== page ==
12 Most Down-to-Earth Ways to Build Relationships Through Public Speaking
What is the best way to find new clients, network and build new relationships?
Public speaking. I once told a colleague this and she looked at me as if I was insane. She asked, “Build relationships? How can that be? There are so many people in the audience. How is that possible?”
Building relationships is not about selling the audience a product or service, but showing that you, the speaker, have the audience’s best interest in mind and you want them to succeed. Here are 12 most effective ways to build connections using public speaking that will build your business and your network.
1. Be yourself
The best way to build a trusting relationship with the audience is to simply be you. Let your own unique personality, style and sense of humor shine through. People can spot a fake a mile away — if you are trying to be someone you are not (or emulating another speaker), the audience knows and they will shut down.
2. It’s not about you
Speaking is never about the speaker. It’s about the audience. Worrying about how you sound or if you are making a fool out of yourself places yourself above the audience. Focusing on the audience alleviates nerves and allows speakers to connect to the people they are trying to reach.
3. Answer “what’s in it for me?”
Putting the audience first in the relationship means answering the all-important question “What’s in it for me?” Why should these people be listening to this presentation? What can they expect to learn from it? How will it help their business or their life? Telling the audience within the first two minutes of a presentation what they can expect to get shows that the speaker has the audience’s best interest in my mind.
4. Be passionate
Enthusiasm is contagious. If you are passionate about your topic, the audience will see how much you care and that you truly believe that they can benefit from your message. If you show your passion, the audience will be passionate and walk away from your presentation energized and wanting more.
5. Tell stories
Stories are powerful tools for emotional connection. A good story makes the speaker relatable. The audience can see themselves in a story. Personal stories build relationships because it allows the audience to get to know to the presenter.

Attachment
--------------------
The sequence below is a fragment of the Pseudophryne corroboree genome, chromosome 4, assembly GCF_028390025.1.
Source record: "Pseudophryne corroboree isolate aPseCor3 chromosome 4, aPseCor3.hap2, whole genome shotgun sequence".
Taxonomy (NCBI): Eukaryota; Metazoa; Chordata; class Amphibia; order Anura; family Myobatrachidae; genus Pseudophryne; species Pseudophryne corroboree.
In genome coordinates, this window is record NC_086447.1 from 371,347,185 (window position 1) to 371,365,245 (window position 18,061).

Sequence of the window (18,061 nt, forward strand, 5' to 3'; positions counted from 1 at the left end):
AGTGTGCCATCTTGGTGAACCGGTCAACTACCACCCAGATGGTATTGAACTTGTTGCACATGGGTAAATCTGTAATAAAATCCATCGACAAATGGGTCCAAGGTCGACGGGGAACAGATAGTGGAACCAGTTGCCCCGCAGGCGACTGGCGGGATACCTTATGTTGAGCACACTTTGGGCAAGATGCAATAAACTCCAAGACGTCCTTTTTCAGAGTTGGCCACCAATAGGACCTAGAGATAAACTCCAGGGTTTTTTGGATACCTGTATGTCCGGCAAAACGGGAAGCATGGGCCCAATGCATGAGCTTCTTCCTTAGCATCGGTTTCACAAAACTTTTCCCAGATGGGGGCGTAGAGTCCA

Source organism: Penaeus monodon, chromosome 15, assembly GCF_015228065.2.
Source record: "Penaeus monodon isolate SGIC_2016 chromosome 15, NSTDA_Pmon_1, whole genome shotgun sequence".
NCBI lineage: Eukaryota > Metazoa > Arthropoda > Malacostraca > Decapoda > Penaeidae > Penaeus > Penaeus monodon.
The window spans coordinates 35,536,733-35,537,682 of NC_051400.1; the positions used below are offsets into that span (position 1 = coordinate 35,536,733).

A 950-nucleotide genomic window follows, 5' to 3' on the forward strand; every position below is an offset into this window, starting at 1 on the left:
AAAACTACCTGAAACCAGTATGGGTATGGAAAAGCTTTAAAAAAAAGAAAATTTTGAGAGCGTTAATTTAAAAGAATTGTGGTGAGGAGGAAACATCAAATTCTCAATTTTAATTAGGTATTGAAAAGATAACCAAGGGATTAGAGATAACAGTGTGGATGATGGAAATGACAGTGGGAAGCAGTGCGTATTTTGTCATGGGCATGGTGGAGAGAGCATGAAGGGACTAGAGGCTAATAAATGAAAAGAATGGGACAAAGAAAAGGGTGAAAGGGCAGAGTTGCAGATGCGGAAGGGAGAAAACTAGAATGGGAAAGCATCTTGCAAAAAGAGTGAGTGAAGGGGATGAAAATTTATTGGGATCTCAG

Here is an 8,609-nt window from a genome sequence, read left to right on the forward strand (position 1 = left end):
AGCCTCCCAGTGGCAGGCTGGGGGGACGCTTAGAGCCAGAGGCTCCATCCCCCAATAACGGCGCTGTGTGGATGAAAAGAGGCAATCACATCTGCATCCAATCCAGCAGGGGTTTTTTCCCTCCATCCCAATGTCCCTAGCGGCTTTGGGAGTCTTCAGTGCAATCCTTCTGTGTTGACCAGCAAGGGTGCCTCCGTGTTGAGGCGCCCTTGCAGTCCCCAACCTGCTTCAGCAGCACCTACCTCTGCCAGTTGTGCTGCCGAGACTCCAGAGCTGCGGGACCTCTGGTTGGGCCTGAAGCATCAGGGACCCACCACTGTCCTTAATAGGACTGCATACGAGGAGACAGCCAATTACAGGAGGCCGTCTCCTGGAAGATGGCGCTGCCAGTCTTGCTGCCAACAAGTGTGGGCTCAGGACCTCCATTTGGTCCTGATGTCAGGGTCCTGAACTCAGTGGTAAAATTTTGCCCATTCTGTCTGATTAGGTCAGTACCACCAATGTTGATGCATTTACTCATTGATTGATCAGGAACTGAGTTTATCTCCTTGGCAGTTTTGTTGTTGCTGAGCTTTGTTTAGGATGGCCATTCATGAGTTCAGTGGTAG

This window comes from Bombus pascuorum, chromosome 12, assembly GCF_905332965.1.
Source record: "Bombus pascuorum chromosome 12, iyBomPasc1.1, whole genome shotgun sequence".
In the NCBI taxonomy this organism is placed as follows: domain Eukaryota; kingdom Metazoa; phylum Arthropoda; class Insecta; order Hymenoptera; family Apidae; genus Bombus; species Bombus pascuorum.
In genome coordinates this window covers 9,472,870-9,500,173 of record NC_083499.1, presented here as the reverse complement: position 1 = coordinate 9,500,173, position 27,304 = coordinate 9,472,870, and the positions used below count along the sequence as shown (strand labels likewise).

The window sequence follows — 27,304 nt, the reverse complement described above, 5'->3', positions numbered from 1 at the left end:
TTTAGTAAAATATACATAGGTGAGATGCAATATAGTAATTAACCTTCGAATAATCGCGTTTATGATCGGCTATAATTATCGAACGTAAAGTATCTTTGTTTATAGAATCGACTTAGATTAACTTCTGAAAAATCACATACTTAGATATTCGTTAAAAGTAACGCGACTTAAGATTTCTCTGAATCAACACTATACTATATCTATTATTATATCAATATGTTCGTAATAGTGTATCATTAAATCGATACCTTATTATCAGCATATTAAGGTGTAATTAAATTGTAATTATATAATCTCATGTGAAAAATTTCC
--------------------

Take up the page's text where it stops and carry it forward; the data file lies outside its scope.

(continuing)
6. Use charts sparingly
Avoid death by bar chart! Numbers can be powerful but too many bar charts can put the audience to sleep. Ask yourself — do I need this whole chart or do just a few numbers tell my story? Make the numbers relevant to the audience by explaining numbers in a way the audience can understand.
7. Don’t let PowerPoint distract the audience
PowerPoint presentations should never be a substitute for the speaker. If the audience can read your entire presentation from the slides, they don’t need you. They don’t need a relationship with you. Don’t let PowerPoint be a substitute for YOU!
8. Be prepared by practicing
Have you ever seen a presenter who stumbled their way through a presentation or read their entire speech? Did you pay attention or check out Facebook instead? Nothing says I don’t care about my audience like not practicing. Practicing a presentation shows that the speaker values the audience time and wants them to benefit from the message.
9. Don’t be perfect
There is a myth that you have to be perfect in order to be a good speaker. No stumbles or “umm’s”. Being too polished of a speaker makes you seem slick and inauthentic. Mistakes are natural and not at all a big deal to the audience. Mistakes make us human and relatable in the eyes of an audience.
10. You don’t need to know everything
Related to the myth of perfection, a speaker does not have to know everything about their topic. Get a question that you can’t answer; simply admit that you don’t know. Tell the questioner that you will find out the answer and get back to them. Never make up an answer if you don’t know. It will drive a wedge in the relationship that you are trying to cultivate with the audience.
11. Match the energy of the audience
Have you ever been to a presentation or meeting directly after lunch? Everyone seems sleepy, digesting food and the energy is rather low. A speaker that is high energy is rather jarring to the post-lunch crowd. Meet your audience where they are in the moment then slowly bringing their energy level up to match your own enthusiasm for the topic.
12. Interact with the audience
Get the audience involved in your presentation by asking them questions. It’s a great way for you to get to know them while speaking. At the end of a presentation ask them to turn to a partner and say what their biggest takeaway is from the presentation. Ask them to share it with you. It’s invaluable feedback to you as a speaker and allows you to get to know those faces who have been giving you their time.
Go out and present! Take advantage of the speaking opportunities that come your way as they help you build relationship and your business.
Have you ever successfully built relationships by presenting? What are your tips?
Featured image courtesy of via Creative Commons and ecstaticist.